South Africa Table of Contents
In 1974 the newly appointed minister of Bantu education, Michael C. Botha, and his deputy, Andries Treurnicht, decided to enforce a previously ignored provision of the Bantu Education Act that required Afrikaans to be used on an equal basis with English as a medium of instruction. A shortage of Afrikaans teachers and a lack of suitable textbooks had resulted in English and African languages being used as the languages of instruction. Because Afrikaans was identified by Africans, especially by the young and by those sympathetic to black consciousness, as the language of the oppressor, opposition to this new policy grew throughout 1975 and into 1976. Some African school boards refused to enforce the policy and saw their members dismissed by the government. Students began to boycott classes.
On June 16, 1976, hundreds of high-school students in Soweto, the African township southwest of Johannesburg, marched in protest against having to use Afrikaans. The police responded with tear gas and then with gunfire that left at least three dead and a dozen injured. The demonstrators, joined by angry crowds of Soweto residents, reacted by attacking and burning down government buildings, including administrative offices and beer halls. The government sent in more police and troops and quelled the violence within a few days but at the cost of several hundred African lives.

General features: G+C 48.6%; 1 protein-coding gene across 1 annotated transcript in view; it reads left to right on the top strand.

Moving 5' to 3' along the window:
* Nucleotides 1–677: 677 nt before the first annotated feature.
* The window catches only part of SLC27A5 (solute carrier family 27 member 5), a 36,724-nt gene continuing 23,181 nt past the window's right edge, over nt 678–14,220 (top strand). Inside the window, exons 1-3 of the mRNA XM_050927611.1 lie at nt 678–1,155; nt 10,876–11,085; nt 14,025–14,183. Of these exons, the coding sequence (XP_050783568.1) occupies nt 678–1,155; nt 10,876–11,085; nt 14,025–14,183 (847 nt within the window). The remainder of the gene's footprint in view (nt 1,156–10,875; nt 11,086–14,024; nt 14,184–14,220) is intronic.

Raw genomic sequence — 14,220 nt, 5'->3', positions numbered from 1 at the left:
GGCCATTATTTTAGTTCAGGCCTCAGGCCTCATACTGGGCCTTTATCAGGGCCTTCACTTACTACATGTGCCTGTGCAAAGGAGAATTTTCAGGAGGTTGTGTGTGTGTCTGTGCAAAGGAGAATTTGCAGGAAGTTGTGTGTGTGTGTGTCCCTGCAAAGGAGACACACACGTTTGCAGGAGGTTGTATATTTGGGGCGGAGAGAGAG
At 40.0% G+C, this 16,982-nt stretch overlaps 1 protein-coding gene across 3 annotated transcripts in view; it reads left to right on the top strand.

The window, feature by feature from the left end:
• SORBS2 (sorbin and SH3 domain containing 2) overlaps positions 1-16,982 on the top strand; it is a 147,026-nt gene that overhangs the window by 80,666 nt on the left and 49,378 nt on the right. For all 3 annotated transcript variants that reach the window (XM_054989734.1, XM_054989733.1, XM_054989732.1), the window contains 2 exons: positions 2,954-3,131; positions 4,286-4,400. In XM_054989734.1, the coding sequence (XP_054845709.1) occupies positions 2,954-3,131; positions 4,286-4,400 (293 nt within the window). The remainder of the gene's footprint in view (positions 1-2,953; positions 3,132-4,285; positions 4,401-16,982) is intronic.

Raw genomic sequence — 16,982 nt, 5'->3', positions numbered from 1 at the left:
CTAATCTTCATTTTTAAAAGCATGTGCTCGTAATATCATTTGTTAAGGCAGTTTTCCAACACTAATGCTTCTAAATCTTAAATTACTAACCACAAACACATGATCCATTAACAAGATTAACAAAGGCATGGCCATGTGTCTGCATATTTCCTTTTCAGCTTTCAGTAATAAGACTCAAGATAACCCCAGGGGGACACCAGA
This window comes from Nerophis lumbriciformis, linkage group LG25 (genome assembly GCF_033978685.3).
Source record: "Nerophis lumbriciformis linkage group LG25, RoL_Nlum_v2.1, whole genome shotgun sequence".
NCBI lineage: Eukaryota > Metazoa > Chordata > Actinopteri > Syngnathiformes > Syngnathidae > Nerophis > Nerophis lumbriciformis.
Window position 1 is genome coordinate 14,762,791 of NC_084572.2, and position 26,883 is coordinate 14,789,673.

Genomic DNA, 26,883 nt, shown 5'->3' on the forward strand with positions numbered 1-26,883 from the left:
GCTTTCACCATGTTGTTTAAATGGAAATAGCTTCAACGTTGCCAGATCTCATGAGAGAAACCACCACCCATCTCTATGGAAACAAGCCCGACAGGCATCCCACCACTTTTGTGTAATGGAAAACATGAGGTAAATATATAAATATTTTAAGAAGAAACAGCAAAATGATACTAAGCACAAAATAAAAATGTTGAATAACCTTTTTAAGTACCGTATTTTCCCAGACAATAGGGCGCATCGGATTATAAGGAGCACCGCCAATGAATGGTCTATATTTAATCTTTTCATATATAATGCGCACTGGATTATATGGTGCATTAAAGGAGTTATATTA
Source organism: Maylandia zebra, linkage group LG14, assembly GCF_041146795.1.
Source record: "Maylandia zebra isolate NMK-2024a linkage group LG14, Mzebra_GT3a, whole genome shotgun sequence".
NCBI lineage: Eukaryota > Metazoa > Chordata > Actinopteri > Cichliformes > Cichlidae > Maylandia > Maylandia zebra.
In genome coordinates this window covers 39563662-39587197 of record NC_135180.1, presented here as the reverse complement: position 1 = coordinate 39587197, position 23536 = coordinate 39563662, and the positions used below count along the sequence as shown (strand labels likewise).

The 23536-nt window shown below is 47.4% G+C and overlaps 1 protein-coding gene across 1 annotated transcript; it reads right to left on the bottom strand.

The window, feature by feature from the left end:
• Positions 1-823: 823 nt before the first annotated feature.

Similar outbreaks occurred elsewhere in South Africa, and violence continued throughout the rest of 1976 and into 1977. By February 1977, official figures counted 494 Africans, seventy-five coloureds, one Indian, and five whites killed. In August of that year, Steve Biko, who had been held in indefinite detention, died from massive head injuries sustained during police interrogation. By that time, SASO and the BPC had been banned and open black resistance had been brought to a halt.
Data as of May 1996